The man clutching his heart and falling dead of a heart attack during a fight with his wife has been the stuff of cliché. Now psychologists are producing the science to prove the cliché true--and using that science to design interventions they hope will save lives.
"Although there's still some debate, there is increased recognition among the medical community about the importance of psychosocial factors in cardiovascular disease," says James A. Blumenthal, PhD, a professor of medical psychology at Duke University Medical Center in Durham, N.C. "There are clearly more papers on psychosocial topics being published in the more mainstream medical journals, not just in the psychology journals. We're not just preaching to the converted anymore."
Blumenthal points to the literature review he and colleagues published in the pre-eminent cardiology journal Circulation in 1999 (Vol. 99, No. 16). "That the American Heart Association would afford us so much space is a testament to how important they consider psychosocial variables as potentially being," he says.
Today Blumenthal and other psychologists are producing clear evidence that psychosocial factors like hostility, anger, stress, depression and social isolation contribute to cardiovascular disease. They're showing that these factors influence the disease's development both directly and indirectly, through pathophysiological mechanisms and through unhealthy habits such as smoking and bad diets.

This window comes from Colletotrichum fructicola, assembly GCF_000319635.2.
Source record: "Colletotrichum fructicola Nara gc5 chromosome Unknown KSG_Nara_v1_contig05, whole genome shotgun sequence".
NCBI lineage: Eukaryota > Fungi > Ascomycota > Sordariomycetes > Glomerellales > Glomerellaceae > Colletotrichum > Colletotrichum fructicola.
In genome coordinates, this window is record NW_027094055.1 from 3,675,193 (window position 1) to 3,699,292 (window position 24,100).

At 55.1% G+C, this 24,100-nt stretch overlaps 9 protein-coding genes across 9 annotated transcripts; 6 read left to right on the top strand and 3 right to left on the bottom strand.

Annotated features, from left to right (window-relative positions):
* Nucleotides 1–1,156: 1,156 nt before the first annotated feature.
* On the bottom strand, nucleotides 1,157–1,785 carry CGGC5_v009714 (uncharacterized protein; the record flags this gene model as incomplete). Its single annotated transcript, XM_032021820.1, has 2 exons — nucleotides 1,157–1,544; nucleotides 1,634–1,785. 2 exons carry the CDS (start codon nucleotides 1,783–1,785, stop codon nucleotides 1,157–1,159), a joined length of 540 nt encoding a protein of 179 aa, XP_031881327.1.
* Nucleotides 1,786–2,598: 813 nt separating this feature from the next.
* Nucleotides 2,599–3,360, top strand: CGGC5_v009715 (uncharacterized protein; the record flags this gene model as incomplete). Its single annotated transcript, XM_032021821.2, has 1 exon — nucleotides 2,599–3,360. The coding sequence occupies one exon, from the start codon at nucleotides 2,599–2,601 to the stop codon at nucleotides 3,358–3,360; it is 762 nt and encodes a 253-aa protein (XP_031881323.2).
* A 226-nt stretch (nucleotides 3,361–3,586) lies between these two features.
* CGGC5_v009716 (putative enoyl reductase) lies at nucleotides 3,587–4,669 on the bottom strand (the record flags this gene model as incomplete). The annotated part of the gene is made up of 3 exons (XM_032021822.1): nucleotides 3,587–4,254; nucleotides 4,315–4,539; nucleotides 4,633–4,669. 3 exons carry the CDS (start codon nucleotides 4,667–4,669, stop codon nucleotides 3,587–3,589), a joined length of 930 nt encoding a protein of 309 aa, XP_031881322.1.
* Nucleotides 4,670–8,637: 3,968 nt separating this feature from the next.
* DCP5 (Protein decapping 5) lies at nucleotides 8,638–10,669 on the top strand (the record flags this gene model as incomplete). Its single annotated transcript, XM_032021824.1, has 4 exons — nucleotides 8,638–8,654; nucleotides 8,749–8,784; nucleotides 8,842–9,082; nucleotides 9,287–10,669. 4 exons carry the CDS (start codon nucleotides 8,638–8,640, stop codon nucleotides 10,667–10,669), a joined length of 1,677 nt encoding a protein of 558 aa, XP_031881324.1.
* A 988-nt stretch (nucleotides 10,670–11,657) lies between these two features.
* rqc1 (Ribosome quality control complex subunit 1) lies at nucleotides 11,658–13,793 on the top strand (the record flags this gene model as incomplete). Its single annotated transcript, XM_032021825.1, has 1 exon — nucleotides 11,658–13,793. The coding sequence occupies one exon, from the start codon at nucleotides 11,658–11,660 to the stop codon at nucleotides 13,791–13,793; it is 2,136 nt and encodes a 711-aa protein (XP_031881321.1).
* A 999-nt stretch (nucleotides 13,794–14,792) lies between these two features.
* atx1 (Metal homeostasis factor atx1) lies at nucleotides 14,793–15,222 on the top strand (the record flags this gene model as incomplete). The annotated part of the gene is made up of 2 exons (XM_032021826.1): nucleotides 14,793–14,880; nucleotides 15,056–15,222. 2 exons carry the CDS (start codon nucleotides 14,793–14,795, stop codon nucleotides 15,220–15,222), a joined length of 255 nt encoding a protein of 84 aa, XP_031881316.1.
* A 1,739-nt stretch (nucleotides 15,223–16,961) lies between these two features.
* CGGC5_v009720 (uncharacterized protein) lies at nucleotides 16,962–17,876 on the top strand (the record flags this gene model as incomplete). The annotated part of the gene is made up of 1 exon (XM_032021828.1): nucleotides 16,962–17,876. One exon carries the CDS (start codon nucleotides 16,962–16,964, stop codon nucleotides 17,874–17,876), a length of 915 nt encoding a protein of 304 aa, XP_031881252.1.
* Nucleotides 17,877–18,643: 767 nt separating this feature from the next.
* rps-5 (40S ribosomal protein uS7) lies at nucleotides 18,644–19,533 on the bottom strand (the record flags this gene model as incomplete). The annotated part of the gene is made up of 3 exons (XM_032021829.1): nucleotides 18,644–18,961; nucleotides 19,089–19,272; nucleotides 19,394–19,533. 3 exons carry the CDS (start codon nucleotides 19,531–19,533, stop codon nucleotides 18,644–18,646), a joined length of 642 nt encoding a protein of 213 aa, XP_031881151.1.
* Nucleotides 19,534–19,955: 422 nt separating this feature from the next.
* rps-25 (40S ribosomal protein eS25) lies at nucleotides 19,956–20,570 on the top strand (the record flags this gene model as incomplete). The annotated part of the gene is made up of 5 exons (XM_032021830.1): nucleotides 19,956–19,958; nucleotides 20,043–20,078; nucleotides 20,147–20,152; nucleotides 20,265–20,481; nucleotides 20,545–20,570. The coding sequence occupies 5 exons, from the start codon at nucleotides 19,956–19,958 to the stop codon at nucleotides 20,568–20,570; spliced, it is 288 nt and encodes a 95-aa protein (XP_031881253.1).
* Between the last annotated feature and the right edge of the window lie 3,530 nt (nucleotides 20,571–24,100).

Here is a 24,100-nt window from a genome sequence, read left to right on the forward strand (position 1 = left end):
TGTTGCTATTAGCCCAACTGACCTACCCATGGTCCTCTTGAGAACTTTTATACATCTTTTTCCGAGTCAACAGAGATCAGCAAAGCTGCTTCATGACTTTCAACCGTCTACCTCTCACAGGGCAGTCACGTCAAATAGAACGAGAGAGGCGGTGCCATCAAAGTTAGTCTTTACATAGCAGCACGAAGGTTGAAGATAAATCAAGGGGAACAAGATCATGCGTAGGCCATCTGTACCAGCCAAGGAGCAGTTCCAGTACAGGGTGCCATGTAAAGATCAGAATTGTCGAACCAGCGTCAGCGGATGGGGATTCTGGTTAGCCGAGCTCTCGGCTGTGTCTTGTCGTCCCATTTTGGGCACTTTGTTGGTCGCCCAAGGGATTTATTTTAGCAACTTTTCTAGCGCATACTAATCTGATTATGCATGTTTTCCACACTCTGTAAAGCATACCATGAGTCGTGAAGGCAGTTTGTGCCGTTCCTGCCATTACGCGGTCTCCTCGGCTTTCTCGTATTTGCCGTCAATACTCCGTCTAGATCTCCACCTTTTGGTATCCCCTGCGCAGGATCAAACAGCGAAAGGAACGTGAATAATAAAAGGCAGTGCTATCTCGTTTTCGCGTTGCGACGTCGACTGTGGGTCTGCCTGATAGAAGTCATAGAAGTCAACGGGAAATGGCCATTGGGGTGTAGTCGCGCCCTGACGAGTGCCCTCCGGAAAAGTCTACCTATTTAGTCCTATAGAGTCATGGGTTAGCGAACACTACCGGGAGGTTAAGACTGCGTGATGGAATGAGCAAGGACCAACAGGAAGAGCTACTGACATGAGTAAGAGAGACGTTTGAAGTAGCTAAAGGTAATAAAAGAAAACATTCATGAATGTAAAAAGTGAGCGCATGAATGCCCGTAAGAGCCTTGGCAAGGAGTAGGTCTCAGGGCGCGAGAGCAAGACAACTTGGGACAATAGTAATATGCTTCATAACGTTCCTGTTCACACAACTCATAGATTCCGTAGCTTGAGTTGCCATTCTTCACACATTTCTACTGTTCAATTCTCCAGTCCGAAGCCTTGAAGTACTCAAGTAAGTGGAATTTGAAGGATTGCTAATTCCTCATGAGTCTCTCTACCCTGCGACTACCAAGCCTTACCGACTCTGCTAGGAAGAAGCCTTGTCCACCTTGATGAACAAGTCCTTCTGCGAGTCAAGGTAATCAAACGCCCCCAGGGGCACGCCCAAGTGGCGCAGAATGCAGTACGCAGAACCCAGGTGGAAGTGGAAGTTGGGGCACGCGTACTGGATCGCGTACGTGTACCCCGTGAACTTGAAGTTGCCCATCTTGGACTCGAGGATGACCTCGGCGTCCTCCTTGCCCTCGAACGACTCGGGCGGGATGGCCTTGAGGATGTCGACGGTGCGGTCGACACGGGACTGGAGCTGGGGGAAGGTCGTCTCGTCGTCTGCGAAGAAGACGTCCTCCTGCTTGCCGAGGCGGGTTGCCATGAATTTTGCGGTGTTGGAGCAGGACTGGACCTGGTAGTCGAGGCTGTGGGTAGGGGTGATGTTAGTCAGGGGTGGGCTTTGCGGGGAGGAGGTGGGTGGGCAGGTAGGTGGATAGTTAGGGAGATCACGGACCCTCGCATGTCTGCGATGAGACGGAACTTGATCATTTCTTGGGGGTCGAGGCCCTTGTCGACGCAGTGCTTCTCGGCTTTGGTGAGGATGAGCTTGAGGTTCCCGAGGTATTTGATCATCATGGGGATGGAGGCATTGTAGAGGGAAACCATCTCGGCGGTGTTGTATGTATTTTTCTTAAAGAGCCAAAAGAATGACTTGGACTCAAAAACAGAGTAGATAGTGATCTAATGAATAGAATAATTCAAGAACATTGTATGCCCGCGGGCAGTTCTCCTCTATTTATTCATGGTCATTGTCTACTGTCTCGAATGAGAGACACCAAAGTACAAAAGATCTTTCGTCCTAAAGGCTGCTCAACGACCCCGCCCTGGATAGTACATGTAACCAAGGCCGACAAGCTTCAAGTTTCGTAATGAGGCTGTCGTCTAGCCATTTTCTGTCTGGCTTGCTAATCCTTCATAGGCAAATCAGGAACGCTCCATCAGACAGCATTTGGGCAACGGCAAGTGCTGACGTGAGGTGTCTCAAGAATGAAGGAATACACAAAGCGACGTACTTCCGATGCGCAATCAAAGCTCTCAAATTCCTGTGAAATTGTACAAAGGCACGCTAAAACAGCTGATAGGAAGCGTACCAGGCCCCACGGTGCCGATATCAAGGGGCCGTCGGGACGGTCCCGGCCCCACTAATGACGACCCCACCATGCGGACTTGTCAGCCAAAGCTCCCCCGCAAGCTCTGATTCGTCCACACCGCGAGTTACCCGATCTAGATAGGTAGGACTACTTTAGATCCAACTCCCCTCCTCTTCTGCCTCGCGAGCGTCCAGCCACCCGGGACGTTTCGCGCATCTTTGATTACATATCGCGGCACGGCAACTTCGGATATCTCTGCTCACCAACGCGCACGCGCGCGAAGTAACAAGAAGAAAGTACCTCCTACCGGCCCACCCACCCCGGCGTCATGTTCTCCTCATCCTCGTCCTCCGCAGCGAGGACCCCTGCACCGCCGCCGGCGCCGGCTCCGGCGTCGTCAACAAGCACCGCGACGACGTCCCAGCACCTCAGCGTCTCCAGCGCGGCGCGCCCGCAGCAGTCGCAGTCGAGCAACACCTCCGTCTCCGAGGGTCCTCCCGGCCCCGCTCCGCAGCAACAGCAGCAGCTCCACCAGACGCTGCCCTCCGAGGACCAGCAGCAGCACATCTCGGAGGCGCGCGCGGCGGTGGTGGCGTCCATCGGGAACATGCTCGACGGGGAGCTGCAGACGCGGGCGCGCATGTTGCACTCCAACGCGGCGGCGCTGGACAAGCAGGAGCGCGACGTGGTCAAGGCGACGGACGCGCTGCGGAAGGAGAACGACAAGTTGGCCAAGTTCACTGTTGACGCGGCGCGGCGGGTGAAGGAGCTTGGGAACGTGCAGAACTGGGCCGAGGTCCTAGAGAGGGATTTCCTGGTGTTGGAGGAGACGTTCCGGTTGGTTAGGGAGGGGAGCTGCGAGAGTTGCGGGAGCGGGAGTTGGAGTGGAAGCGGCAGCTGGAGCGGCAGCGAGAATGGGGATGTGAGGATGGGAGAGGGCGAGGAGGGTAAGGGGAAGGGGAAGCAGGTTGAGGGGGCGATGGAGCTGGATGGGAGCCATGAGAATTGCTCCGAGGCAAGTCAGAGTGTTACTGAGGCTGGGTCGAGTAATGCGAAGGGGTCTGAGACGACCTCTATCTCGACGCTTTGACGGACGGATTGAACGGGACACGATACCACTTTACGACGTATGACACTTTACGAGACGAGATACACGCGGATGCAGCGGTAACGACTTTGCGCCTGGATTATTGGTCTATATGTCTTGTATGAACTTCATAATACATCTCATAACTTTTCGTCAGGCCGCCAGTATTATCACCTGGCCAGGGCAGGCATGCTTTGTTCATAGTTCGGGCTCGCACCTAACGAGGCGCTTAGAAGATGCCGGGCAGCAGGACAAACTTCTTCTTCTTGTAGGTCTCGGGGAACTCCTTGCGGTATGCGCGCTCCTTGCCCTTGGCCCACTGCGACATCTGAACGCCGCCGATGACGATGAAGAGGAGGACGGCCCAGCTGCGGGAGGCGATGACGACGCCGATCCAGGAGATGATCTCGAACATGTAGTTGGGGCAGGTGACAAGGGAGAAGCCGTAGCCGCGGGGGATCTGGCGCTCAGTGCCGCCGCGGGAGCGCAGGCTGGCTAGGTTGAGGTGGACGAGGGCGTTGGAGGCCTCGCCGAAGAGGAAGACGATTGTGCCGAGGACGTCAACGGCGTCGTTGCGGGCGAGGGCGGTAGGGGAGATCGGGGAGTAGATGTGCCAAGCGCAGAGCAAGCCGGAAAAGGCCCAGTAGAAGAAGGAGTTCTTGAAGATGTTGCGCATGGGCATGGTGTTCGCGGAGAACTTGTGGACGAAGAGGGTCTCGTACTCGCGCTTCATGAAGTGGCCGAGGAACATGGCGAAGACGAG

And they're beginning to come up with interventions that may help patients live longer, healthier lives.
Linking psychosocial factors and heart disease
Speculations about the link between psychosocial factors and cardiovascular disease are almost as old as medicine itself. In 1628 William Harvey first described the circulatory system and noted that emotions affect the heart. In 1897, William Osler--often called the father of internal medicine--described the typical heart disease patient as "a keen and ambitious man, the indicator of whose engine is always at 'full speed ahead.'" In the 1950s, cardiologists Meyer Friedman, MD, and Ray Rosenman, MD, began their work connecting Type-A traits--free-floating hostility, impatience and insecurity--with cardiovascular disease.
Despite this long history, controversy lingers in the medical community. For instance, a study of 630 Army personnel published in the New England Journal of Medicine (Vol. 343, No. 18) last year found no link between their levels of anxiety, hostility, depression and stress and their chances of developing clogged arteries.
In recent years, anger in particular has attracted great interest from researchers. In a prospective study published in Circulation (Vol. 101, No. 17) last year, for instance, psychologist Janice E. Williams, PhD, explored whether angry dispositions would lead to heart disease among 12,986 white and African-American men and women aged 45 to 64 at baseline. Conducted while Williams was at the University of North Carolina in Chapel Hill, the study used a questionnaire to assess what researchers call "trait" anger--a propensity for frequent, intense, long-lasting rages. Questions included whether study participants considered themselves quick-tempered or whether they felt like hitting someone when they got angry.